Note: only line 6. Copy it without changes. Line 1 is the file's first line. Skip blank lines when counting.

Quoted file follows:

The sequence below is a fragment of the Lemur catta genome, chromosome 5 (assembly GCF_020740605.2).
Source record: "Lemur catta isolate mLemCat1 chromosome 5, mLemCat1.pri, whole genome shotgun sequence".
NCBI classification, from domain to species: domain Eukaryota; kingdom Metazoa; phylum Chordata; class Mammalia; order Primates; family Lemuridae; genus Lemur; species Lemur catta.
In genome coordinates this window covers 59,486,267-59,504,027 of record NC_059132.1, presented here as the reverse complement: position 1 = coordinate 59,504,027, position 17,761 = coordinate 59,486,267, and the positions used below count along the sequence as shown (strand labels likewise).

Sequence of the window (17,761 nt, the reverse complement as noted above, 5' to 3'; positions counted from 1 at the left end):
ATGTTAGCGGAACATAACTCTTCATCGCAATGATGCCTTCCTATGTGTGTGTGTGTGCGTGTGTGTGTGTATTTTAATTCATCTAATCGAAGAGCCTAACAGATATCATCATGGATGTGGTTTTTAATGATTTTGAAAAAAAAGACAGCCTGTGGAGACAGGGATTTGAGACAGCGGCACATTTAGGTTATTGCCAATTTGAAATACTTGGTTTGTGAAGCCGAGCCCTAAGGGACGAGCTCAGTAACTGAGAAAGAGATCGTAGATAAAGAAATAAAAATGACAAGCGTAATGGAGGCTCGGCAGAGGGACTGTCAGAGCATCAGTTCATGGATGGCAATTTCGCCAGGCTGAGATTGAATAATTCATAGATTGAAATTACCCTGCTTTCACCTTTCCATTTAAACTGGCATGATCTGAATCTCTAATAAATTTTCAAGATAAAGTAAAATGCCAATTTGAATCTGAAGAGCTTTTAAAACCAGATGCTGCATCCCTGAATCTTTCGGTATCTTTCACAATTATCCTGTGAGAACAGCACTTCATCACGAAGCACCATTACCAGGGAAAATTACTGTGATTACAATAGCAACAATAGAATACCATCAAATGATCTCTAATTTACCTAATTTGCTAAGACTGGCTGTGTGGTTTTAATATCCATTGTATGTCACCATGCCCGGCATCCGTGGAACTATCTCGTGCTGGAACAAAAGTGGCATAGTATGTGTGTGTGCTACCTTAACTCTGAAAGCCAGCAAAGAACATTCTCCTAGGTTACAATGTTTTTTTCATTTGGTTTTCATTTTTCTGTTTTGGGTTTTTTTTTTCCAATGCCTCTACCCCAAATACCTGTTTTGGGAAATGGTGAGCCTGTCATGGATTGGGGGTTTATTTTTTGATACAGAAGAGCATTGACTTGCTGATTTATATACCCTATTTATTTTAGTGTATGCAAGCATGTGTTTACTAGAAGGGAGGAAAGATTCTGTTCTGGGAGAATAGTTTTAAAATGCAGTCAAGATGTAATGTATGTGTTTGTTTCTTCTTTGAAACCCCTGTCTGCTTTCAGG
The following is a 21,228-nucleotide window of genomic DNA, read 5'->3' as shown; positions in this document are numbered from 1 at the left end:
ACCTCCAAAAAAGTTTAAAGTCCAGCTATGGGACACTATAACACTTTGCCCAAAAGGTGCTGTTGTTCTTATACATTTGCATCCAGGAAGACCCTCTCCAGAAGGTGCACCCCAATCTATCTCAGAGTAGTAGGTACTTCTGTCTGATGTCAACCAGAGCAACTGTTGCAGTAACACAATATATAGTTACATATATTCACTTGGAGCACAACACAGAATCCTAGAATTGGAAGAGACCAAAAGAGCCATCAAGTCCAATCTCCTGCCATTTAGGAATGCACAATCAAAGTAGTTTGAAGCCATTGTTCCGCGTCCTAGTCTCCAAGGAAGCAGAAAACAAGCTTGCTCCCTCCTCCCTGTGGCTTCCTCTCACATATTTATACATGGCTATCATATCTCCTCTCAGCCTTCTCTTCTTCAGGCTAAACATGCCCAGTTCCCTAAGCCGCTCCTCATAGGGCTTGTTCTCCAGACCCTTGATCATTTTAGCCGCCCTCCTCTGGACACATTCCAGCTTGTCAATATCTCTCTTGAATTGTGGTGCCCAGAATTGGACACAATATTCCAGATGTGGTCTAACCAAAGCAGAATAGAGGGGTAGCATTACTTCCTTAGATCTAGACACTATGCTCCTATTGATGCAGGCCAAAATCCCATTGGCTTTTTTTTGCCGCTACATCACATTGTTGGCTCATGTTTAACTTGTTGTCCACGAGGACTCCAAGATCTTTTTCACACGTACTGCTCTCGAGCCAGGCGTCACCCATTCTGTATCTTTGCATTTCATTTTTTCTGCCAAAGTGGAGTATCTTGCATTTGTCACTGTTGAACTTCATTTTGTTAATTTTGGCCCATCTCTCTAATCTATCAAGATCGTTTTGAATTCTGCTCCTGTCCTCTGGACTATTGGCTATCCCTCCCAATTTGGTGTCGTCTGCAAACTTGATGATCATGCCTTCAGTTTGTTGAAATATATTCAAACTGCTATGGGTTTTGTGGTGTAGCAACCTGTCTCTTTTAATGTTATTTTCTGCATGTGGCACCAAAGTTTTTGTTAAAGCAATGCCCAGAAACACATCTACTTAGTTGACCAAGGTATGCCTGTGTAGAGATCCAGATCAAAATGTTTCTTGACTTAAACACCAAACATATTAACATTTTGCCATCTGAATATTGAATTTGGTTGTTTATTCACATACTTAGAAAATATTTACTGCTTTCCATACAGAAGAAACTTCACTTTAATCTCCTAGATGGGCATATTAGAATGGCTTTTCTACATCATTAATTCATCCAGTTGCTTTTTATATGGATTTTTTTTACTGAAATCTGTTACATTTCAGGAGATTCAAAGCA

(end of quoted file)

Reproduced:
ATGTTAGCGGAACATAACTCTTCATCGCAATGATGCCTTCCTATGTGTGTGTGTGTGCGTGTGTGTGTGTATTTTAATTCATCTAATCGAAGAGCCTAACAGATATCATCATGGATGTGGTTTTTAATGATTTTGAAAAAAAAGACAGCCTGTGGAGACAGGGATTTGAGACAGCGGCACATTTAGGTTATTGCCAATTTGAAATACTTGGTTTGTGAAGCCGAGCCCTAAGGGACGAGCTCAGTAACTGAGAAAGAGATCGTAGATAAAGAAATAAAAATGACAAGCGTAATGGAGGCTCGGCAGAGGGACTGTCAGAGCATCAGTTCATGGATGGCAATTTCGCCAGGCTGAGATTGAATAATTCATAGATTGAAATTACCCTGCTTTCACCTTTCCATTTAAACTGGCATGATCTGAATCTCTAATAAATTTTCAAGATAAAGTAAAATGCCAATTTGAATCTGAAGAGCTTTTAAAACCAGATGCTGCATCCCTGAATCTTTCGGTATCTTTCACAATTATCCTGTGAGAACAGCACTTCATCACGAAGCACCATTACCAGGGAAAATTACTGTGATTACAATAGCAACAATAGAATACCATCAAATGATCTCTAATTTACCTAATTTGCTAAGACTGGCTGTGTGGTTTTAATATCCATTGTATGTCACCATGCCCGGCATCCGTGGAACTATCTCGTGCTGGAACAAAAGTGGCATAGTATGTGTGTGTGCTACCTTAACTCTGAAAGCCAGCAAAGAACATTCTCCTAGGTTACAATGTTTTTTTCATTTGGTTTTCATTTTTCTGTTTTGGGTTTTTTTTTTCCAATGCCTCTACCCCAAATACCTGTTTTGGGAAATGGTGAGCCTGTCATGGATTGGGGGTTTATTTTTTGATACAGAAGAGCATTGACTTGCTGATTTATATACCCTATTTATTTTAGTGTATGCAAGCATGTGTTTACTAGAAGGGAGGAAAGATTCTGTTCTGGGAGAATAGTTTTAAAATGCAGTCAAGATGTAATGTATGTGTTTGTTTCTTCTTTGAAACCCCTGTCTGCTTTCAGG